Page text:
WHAT TO INVENT (Sep, 1936)
WHAT TO INVENT
The author will be glad to answer questions relating to these and to other types of inventions. However, no letter will be answered unless a properly stamped and self-addressed envelope is enclosed.
By RAYMOND FRANCIS YATES
SINCE the new awakening of business, hundreds of “gadgeteers” working in their attics and cellar shops have developed new inventions and have discovered that manufacturers, hungry for new ideas, have been quick to snap up meritorious items for the new markets that are now developing along with the easing of credit. During the next three years, America will go on a buying spree the like of which has never been witnessed in this or any other country. A luxury-loving people will set forth to buy new ideas, new conveniences and new gadgets of all sorts, provided the inventors can supply answers to the thousands of problems that now exist.
At the present moment and after a. hard, exhausting winter, the United States has become “insulation conscious.” Most of the present materials, offered for the protecttion of homes and coal bills, are too high in price and the genius who can supply the right answer in the way of a cheaper and more efficient material may spend the rest of his days touring the world and stopping in the royal suites of European hotels. The new material will, perhaps, be made available by a new method of manufacture and should be combustion-proof.
The oil filters on automobiles have to be cleaned out periodically, and this is a messy job—usually done at a garage. Where is the oil filter that will automatically eject its own accumulations of dirt? This should not present a difficult problem for the clever man. At least $100,000 awaits the right idea.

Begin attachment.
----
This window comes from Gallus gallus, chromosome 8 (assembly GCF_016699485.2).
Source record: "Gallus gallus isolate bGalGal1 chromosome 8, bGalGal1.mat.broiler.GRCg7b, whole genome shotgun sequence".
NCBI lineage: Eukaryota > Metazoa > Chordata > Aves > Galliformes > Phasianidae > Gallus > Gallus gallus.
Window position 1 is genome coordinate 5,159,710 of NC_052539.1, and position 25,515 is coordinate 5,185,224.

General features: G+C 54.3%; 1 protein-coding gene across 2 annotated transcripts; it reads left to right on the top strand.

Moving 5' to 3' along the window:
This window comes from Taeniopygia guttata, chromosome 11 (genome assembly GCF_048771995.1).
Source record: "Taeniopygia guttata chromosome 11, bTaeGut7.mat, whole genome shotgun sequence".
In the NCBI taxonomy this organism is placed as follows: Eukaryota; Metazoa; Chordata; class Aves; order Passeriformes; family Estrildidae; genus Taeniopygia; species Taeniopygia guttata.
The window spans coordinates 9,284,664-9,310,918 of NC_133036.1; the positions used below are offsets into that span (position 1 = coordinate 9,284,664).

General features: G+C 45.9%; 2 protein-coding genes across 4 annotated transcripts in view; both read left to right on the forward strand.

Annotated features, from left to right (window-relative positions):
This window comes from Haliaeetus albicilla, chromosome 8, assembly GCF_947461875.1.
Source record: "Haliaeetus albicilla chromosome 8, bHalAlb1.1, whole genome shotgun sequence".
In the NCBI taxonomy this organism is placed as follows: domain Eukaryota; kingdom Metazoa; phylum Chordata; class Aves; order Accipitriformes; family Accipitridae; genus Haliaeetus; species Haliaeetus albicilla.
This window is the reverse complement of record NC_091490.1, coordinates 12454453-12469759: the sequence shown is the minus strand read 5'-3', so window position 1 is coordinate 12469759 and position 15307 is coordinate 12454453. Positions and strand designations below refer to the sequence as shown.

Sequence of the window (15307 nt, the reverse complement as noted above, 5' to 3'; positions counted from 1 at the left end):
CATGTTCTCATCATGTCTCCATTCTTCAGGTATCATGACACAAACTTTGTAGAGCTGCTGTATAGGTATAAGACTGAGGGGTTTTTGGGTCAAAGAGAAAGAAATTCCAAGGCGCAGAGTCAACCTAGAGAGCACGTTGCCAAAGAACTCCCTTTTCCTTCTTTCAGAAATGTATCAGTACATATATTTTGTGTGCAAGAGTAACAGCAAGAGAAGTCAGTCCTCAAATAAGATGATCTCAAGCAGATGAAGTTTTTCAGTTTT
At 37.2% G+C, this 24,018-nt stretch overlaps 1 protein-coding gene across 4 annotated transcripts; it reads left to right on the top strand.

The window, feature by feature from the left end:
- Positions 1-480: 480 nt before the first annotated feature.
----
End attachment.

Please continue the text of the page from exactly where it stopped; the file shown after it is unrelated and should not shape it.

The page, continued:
And speaking of oil filters, where is the air filter that will not need to be washed in gasoline every three thousand miles? The air filter is valuable, but it is also a nuisance and cries out aloud for improvement. The larger manufacturers would actually scramble to get the rights for such a new invention.
Special lawn mowers are now used to cut and trim grass growing along the boundaries of gardens. What is needed is a cheap attachment for an ordinary lawn mower, so that this work may be done efficiently without investing ten dollars in a special machine. If such an attachment could be sold for $3.00, the inventor would receive at least $35,000 for his contribution to the work of the home gardener.
Thus, we find problems everywhere. If a wrist watch bracelet is pulled too tight, it interferes with the circulation of blood in the lower part of the wrist and the hand; if it is too loose, the watch shifts its position and tends to slip to the back of the wrist. Is there not some way of overcoming this simple problem with a non-slipping bracelet that need not be drawn tight?
Speaking of jewelry, there is also the problem of the necklace clasp. Many expensive necklaces have been lost because of poorly constructed clasps. Jewelers state that more bracelets and necklaces are lost than any other articles.
The noiseless typewriter is growing in use. Who can invent a simple gadget that can be attached to an ordinary typewriter and will reduce noise by 75% ?